Popping-in?

We designed our studio; it's filled with light and music. There are multiple meeting rooms, a well stocked kitchen, and an indoor garden (with fishpond). Pop-in for tea and stay to use a spare desk for as long as you need.

11 Greenwich Centre Business Park,
53 Norman Road, Greenwich
London SE10 9QF

Public transport

We’re next to Greenwich train and DLR station. We have a door right on the concourse but it’s different to our postal address.

From Greenwich rail platform

This video shows the route to take from the train that will arrive at Greenwich rail station from London Bridge.

From Greenwich DLR station

This video shows the route to take from the DLR that will arrive at Greenwich DLR station from Bank.

By car

If you have to come by car, we have a couple of parking spaces in front of our studio. Call ahead to make sure they’re free, and use our postcode (SE10 9QF) to guide you in.

Get in touch

We’d love to hear from you. Use whichever medium works best for you.

11 Greenwich Centre Business Park,
53 Norman Road, Greenwich
London SE10 9QF

New project enquiry

It's exciting to chat about potential new projects. We don't have a ‘sales’ team or a form to fill in. Call us or give us a little detail via email and we'll get straight back to you.

enquiry@cogdesign.com

Website support

If you're a client then you'll be best served by calling us or contacting us via Basecamp, otherwise you can use this dedicated email that reaches all of the digital team.

digital@cogdesign.com

Finance questions

This email hits the inboxes of the people who deal with our bookkeeping and finances.

accounts@cogdesign.com

Just want a chat?

Sometimes enquiries don't fall neatly under a heading, do they?

hello@cogdesign.com

Cultural Calendar

A round-up of recommendations and reviews, sent on the first Friday of each month, topped-off with a commissioned image from a talented new illustrator. Sign-up and tell your friends.

Sign me up Cultural Calendar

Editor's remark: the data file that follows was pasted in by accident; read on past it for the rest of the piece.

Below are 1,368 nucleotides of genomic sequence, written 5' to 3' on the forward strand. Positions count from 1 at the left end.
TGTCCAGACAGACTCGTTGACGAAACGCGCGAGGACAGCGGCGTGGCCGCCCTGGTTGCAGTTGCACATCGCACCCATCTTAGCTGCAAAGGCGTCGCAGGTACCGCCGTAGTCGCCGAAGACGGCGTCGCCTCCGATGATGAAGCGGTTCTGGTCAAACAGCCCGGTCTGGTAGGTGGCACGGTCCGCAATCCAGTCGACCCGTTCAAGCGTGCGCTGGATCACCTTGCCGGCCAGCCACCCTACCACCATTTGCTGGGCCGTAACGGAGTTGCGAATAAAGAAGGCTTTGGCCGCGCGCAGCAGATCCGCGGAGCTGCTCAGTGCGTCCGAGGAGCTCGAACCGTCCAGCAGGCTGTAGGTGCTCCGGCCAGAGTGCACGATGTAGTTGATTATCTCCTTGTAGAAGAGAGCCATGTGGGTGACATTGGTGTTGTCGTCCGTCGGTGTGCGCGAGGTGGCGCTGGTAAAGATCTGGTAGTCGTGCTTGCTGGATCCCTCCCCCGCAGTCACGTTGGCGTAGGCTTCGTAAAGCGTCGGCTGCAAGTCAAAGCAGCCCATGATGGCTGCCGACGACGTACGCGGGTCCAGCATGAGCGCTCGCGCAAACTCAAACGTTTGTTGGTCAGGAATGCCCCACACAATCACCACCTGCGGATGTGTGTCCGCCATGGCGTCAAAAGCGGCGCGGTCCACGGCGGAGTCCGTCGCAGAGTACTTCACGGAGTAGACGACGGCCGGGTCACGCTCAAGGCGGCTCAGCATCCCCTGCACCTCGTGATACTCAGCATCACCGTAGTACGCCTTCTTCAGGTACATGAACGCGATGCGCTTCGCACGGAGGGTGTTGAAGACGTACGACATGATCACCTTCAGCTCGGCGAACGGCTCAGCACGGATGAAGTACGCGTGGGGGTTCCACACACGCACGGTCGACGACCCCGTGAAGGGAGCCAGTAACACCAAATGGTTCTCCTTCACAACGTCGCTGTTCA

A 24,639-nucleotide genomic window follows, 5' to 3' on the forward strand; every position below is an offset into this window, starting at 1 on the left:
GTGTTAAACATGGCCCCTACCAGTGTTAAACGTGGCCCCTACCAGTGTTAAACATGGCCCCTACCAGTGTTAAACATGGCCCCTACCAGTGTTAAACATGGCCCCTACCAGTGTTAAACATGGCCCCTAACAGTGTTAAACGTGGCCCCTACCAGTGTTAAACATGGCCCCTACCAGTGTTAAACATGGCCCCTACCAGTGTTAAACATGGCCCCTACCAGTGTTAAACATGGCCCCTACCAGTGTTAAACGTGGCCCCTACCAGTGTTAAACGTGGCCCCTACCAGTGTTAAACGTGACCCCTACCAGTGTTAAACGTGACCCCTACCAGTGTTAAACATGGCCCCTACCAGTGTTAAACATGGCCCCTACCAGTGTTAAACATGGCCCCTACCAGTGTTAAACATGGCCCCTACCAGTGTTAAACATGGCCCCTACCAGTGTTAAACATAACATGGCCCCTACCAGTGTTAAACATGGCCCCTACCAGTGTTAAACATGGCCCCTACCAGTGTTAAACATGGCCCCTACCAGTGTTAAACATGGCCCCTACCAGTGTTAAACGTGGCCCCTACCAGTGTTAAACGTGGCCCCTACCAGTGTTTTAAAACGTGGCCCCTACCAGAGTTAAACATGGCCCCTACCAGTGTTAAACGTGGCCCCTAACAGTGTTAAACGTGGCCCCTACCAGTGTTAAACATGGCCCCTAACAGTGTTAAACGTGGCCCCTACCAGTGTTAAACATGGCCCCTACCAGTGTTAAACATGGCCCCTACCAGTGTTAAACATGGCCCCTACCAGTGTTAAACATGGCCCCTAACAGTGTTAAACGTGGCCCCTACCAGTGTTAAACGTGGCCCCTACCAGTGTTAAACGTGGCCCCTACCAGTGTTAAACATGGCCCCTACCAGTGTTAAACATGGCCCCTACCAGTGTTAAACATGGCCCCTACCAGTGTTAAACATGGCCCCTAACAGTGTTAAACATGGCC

Cog News

An irregular update of activity from our studio. Showing off about great new projects, announcements, job opportunities, that sort of thing. Sign-up and tell your friends.

Sign me up Cog News

Wilting in Reverse at Soho Theatre

Wilting in Reverse at Soho Theatre

An absurd, surreal and fascinating story delivered through speech, song and dance. A brilliant performance that has you laughing one minute and crying the next.

For our August Cog Night the team returned to one of our favourite venues to see Stuart Bowden’s Wilting in Reverse at Soho Theatre. There had been promises of “vigorous dancing, understandable words and a fair bit of profound (if not life changing) body movements”. The team was pretty excited.

We were seated in the small, if not cosy, Soho Upstairs (where we’d seen Bears in Space a year before) excitedly waiting for the show to start. The stage was set with a single chair and some small musical instruments to the left. A big black curtain separates us from backstage. There’s faint choir music in the background and every now and then you see someone peeping through gaps in the curtain.

The lights dim and Stuart Bowden’s voice emerges from behind the curtain, informing us that the year is 2084 and that Stuart Bowden, who passed the year before, has written this story about the last few years of his life. With this story, Stuart Bowden will come back to life, in this moment he will be Wilting in Reverse.

WiltingInReverse_SkiMask_1

On that note Stuart Bowden comes onto the stage, wearing a green ski mask, dancing vigorously. After a big finish he rushes backstage and emerges again, script in hand, ready to tell us the story of Stuart Bowden, the man who spent years of his life on a distant planet along with a colony of people, struggling for water. He informs us that we, the audience, will in this moment be his friends on that distant planet and that we are all gathered in This Moment, the community building in the colony where we come every night to listen to Stuart Bowden’s story.

WiltingInReverse_Playing

Always referring to the script, sometimes surprised by what he’s reading, Stuart Bowden tells us his story. It is a story of love and heartbreak but also of hope, which he communicates to us through a combination of dialogue, song and body movements. The performance is peppered with improvised lines, comical looks and brilliantly executed audience participation. He throws in some songs that tug at your heartstrings. His loop pedal, used to create the effect of a choir and orchestra, works extremely well in this quirky show.

DancingFlowers

The slightly absurd story sweeps you up and Stuart Bowden’s brilliant storytelling has you on the edge of tears one moment and belly laughing the next. The show did indeed live up to its promise – highly recommended!